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What is a lone wolf?

What happens when a wolf leaves its pack? See more wolf pictures.
John Eastcott and Yva Momatiuk/Getty Images

Wolf packs in general function similarly to The Three Musketeers' motto of "one for all, and all for one." The bonds within these canine groups seem as strong as glue in spite of intrapack fighting and fierce hierarchies. But individual wolves within the packs play unique and important roles that contribute to collective survival.

Alpha males and alpha females lead the pack, which usually includes their offspring and at times, a few other wolves. From there, the beta wolf is the lieutenant of the crew, assuming authority if an alpha dies. Traveling down the pecking order, we come to the omega wolf at the bottom. The omega is the runt, subordinate to all other pack members and regarded as comic relief. The dynamics of this unit are detailed more thoroughly in What is a wolf pack mentality?

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This strict arrangement keeps the chain of command in place. For instance, lower-ranked wolves must display submissive body language such as crouching if a dominant wolf approaches. Except during times of prey abundance, only alpha males and females will mate. Even dinnertime involves special etiquette, with alphas getting the choice organs or meat, and the omegas waiting until the others have gotten their fill before foraging for scraps.

Speaking of food, the pack organization serves the important purpose of filling the wolves' bellies. When tracking large prey, such as moose, strength in numbers certainly makes a difference. However, the hunting patterns of the Ethiopian wolves in Africa stray from that custom. While Ethiopian wolves, on the brink of extinction, mostly adhere to a pack formation, they actually track down smaller prey solo [source: Williams]. Likewise, research has found that wolf pack members help to preserve the food [source: Mech and Boitani]. With multiple wolves dining, little goes to waste and the group setting keeps scavengers away.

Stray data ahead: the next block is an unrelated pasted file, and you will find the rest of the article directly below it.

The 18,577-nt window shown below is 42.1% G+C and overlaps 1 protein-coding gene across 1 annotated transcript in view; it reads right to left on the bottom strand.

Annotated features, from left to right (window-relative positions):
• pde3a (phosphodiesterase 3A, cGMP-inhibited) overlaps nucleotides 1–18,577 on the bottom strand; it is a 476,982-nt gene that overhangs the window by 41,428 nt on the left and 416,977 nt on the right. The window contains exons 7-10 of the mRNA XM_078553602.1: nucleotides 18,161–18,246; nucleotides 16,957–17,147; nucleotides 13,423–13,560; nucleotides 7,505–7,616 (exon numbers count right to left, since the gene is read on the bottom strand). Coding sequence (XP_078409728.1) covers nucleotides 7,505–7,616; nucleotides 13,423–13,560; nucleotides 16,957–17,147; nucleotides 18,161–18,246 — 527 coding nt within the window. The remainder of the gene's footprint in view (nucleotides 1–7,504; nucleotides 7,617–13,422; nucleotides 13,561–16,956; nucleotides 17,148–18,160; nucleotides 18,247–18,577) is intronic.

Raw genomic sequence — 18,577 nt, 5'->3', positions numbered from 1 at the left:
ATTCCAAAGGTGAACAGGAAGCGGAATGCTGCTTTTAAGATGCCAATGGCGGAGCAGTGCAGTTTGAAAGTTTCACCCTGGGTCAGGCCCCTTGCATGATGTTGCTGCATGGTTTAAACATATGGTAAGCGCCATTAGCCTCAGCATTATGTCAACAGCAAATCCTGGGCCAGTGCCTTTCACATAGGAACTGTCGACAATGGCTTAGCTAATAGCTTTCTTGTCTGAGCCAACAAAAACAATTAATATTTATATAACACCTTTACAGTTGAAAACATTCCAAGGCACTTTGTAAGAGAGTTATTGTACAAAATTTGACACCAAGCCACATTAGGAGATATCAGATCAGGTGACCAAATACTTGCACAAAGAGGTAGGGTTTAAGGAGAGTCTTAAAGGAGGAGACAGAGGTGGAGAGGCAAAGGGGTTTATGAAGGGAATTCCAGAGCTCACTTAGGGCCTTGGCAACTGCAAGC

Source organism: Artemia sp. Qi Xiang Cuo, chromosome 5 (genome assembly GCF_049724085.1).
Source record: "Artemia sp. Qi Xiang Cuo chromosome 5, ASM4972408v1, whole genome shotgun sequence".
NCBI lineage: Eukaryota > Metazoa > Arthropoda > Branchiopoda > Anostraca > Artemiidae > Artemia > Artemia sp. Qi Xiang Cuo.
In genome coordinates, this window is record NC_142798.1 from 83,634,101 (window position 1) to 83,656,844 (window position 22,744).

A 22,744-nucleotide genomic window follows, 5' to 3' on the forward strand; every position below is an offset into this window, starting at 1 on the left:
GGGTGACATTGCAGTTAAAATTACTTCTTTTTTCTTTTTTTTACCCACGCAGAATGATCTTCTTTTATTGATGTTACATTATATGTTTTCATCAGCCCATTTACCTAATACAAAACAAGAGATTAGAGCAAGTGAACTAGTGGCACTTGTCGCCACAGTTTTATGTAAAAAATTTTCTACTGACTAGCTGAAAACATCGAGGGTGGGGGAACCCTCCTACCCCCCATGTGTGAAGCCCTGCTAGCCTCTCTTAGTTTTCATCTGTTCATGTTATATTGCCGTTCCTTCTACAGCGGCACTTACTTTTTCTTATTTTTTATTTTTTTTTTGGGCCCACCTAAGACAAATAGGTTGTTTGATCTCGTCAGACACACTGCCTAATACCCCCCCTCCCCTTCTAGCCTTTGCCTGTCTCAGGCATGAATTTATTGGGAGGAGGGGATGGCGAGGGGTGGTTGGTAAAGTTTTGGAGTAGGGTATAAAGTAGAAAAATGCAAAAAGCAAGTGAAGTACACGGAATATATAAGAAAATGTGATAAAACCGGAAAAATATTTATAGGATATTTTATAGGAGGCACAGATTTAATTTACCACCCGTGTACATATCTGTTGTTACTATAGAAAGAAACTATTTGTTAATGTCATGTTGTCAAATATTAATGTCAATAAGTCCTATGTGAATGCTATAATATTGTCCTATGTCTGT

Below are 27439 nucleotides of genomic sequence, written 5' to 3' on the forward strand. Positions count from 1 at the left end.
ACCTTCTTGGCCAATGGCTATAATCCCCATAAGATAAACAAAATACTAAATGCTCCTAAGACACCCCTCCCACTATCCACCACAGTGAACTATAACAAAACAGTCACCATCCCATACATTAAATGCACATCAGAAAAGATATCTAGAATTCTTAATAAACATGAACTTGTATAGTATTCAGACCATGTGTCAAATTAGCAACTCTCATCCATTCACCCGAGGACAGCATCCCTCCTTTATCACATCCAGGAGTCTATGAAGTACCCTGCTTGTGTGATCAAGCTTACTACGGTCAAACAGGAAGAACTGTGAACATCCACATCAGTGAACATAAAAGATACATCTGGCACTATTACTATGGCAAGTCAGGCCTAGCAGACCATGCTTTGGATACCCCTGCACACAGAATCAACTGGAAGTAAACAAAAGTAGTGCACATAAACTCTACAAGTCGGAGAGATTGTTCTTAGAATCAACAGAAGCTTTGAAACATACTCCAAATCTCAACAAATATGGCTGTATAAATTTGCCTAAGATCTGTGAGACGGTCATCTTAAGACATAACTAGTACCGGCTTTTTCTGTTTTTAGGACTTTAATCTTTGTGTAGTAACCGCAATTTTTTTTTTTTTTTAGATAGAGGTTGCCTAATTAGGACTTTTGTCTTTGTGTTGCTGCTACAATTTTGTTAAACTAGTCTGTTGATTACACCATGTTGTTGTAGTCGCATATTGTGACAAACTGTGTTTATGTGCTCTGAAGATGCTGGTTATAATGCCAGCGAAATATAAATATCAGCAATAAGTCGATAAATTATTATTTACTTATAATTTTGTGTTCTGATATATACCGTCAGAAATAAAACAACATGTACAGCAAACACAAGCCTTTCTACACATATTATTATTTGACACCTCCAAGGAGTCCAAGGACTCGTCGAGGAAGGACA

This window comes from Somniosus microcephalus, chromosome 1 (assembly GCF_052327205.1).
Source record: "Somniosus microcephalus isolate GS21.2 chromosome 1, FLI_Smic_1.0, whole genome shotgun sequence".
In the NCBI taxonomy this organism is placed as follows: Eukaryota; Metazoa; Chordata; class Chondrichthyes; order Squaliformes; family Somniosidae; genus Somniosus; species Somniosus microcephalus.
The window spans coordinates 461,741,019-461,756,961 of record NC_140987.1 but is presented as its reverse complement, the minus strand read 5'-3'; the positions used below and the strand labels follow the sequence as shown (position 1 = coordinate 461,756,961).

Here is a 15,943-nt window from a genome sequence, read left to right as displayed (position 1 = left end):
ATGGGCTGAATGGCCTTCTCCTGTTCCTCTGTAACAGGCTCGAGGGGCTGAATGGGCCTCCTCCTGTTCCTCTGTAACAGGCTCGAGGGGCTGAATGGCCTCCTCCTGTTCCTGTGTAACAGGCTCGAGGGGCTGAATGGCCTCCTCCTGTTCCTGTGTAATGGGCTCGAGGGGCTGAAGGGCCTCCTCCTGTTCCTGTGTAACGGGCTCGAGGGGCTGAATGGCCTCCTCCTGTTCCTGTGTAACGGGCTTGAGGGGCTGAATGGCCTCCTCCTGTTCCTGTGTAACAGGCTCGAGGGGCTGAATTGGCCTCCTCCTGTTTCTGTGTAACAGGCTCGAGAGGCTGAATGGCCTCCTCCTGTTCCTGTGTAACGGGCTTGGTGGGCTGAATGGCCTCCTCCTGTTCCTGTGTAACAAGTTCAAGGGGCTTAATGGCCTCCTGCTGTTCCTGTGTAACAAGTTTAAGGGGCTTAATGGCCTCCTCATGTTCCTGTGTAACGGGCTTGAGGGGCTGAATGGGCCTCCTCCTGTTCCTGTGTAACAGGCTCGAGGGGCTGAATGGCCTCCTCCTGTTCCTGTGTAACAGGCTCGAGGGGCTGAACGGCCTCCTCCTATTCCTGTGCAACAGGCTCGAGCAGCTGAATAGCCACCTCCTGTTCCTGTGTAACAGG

But life in the pack isn't some idyllic wilderness summer camp. Contending with prey can inflict painful wounds, such as broken bones and fractured skulls [source: Busch]. Territorial showdowns within packs can also lead to injury and even death.

Just like the rigors of Army life may force a new recruit to quit during basic training, this regimentation of life in the pack can compel a wolf to set out on its own. But departing from the pack may be more difficult than enduring the challenges within it. Go on to the next page to find out what happens when a wolf goes it alone.

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Lone wolves must be careful not to tread into enemy territory.
Lone wolves must be careful not to tread into enemy territory.
Robert Postma/Getty Images

When a wolf leaves its natal pack, or the one it was born into, it becomes a lone wolf. Wolf biologists also refer to this process as dispersal. In most cases, dispersal occurs between the ages of 1 and 2 years old, coinciding with sexual maturity [source: Feldhamer et al].

One significant factor that pushes a wolf to hit the road is aggression from the pack's dominant wolves [source: Whitt]. For instance, an omega wolf or a sickly alpha wolf that can no longer lead its pack may be picked on or physically challenged to the point of leaving the group. Especially when food is scarce, the weaker wolves may not receive adequate nutrition and leave out of necessity.